New vaccine kills ‘zombie’ cells that cause aging – study — Analysis

Japanese scientists developed a vaccine that targets so-called “zombie cells”, which accumulate over time and cause damage to healthy cells. This cell is believed to be the cause of a number of diseases, including heart disease.

The research, published on Friday in the online version of the Nature Aging journal, found a reduction in the number of zombie cells – clinically known as senescent cells – in mice that were administered the vaccine. It was also observed in those areas that had been affected by stiffening the arteries.

They are also known by the name “zombie cell” because they do not die but stop growing like regular cells. They start out as normal cells, but after experiencing a stress event – such as sustaining damage to their DNA or becoming infected with a virus – they enter a state of suspended animation rather than dying.

They can cause inflammation by damaging healthy cells around them as they build up. Over time, they facilitate the aging process and set the stage for a variety of medical conditions, including diabetes, osteoporosis, Alzheimer’s disease, enlargement of the heart, kidney problems, clogged arteries, and age-related loss of muscle.

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Recent studies using mice have shown that senolytics, which are drugs that destroy zombie cells, can be used in a variety of trials. The Japanese researchers, who included scientists from several universities around the country, discovered a protein in the senescent cells of mice and humans. They then created a vaccine using an amino acid.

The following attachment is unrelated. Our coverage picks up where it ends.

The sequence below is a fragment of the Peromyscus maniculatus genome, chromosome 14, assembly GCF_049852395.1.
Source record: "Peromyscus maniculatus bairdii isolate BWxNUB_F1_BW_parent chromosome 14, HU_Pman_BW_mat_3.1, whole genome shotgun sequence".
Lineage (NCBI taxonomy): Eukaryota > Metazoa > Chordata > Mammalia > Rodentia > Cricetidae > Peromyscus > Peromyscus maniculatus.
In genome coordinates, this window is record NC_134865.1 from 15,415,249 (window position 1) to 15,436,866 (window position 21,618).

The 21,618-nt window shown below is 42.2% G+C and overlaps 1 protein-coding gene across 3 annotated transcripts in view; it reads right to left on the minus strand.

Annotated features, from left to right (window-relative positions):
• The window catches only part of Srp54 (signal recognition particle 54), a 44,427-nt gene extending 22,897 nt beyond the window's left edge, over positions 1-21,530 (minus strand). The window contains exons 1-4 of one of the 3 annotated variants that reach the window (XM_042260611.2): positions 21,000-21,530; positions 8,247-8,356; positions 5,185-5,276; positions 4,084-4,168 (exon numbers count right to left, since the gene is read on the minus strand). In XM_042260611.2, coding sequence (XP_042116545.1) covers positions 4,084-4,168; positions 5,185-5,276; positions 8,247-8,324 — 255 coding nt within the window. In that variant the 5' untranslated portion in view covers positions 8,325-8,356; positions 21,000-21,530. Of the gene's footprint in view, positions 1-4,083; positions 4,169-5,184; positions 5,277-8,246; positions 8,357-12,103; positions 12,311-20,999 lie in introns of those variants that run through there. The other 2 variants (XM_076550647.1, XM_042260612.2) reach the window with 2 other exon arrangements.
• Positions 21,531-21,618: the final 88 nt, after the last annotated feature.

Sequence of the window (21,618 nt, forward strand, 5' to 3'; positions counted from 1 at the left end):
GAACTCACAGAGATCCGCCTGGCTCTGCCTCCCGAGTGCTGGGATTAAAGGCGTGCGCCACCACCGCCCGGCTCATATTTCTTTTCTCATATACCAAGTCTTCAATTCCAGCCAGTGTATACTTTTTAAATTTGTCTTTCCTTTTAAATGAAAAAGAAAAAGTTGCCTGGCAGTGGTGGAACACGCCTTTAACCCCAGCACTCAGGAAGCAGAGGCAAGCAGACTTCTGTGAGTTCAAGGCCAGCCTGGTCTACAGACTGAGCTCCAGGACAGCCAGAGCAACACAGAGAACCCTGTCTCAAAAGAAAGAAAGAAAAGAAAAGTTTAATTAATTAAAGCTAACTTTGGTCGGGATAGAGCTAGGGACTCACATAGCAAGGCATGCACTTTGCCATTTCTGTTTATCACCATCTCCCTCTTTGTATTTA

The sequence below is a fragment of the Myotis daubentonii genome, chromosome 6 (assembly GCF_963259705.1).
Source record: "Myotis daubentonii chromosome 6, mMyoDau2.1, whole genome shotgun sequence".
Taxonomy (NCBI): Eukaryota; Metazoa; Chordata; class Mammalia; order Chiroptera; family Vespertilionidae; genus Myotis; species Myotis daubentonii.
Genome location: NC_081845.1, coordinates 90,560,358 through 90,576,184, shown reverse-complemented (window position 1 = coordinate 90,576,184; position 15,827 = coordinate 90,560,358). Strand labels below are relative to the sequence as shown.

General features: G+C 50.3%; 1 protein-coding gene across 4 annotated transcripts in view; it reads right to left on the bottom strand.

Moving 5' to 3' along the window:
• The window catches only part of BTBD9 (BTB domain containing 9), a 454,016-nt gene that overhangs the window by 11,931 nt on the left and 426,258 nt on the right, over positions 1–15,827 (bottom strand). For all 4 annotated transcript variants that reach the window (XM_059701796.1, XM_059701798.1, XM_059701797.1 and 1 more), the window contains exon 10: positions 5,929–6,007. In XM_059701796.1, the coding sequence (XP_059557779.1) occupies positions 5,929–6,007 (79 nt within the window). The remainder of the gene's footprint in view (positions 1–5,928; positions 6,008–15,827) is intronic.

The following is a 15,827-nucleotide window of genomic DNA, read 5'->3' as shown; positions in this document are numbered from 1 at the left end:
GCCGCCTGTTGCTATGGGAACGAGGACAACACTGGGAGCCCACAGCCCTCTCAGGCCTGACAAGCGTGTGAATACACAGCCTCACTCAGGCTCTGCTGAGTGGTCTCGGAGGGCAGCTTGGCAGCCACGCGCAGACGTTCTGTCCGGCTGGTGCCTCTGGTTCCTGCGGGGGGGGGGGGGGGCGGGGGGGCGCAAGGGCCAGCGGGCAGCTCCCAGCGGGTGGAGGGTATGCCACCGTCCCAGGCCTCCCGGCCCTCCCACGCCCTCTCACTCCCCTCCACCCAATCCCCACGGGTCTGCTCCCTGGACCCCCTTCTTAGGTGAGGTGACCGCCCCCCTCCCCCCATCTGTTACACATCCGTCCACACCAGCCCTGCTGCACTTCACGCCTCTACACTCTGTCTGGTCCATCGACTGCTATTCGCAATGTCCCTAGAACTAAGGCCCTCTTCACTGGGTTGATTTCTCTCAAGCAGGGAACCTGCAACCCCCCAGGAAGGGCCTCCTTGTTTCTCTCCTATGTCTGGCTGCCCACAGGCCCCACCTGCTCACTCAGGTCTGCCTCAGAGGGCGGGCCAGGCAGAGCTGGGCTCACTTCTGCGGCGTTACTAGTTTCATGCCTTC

The body can create antibodies using a peptide-based vaccine. These antibodies can attach to senescent cell senescence cells and can be then removed by white blood cells adhering to the antibodies. Tohru Minamino is the study author. The vaccine could be administered in a single dose. “applied to the treatment of arterial stiffening, diabetes and other aging-related diseases.”

The vaccine was administered to mice suffering from clogged arteries. They found that the virus caused a decrease in the amount of senescent cells, and the area affected by the disease shrinked. According to the team, older mice would be able to slow down their age-related weakness process better than those who were not vaccinated.

According to research, there were also fewer side effects from the vaccine. It has a longer lasting effectiveness period than other senolytics.



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